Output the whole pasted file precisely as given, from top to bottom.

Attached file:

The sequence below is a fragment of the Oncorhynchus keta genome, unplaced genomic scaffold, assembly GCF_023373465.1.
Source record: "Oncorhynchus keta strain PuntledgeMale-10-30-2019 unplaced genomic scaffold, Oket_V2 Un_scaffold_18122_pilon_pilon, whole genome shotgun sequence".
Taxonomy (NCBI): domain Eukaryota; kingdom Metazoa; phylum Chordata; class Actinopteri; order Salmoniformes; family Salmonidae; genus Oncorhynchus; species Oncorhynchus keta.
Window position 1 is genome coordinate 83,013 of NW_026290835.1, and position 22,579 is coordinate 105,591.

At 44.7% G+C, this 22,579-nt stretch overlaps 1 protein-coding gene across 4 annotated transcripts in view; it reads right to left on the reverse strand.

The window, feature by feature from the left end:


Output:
The sequence below is a fragment of the Oncorhynchus keta genome, unplaced genomic scaffold, assembly GCF_023373465.1.
Source record: "Oncorhynchus keta strain PuntledgeMale-10-30-2019 unplaced genomic scaffold, Oket_V2 Un_scaffold_18122_pilon_pilon, whole genome shotgun sequence".
Taxonomy (NCBI): domain Eukaryota; kingdom Metazoa; phylum Chordata; class Actinopteri; order Salmoniformes; family Salmonidae; genus Oncorhynchus; species Oncorhynchus keta.
Window position 1 is genome coordinate 83,013 of NW_026290835.1, and position 22,579 is coordinate 105,591.

At 44.7% G+C, this 22,579-nt stretch overlaps 1 protein-coding gene across 4 annotated transcripts in view; it reads right to left on the reverse strand.

The window, feature by feature from the left end: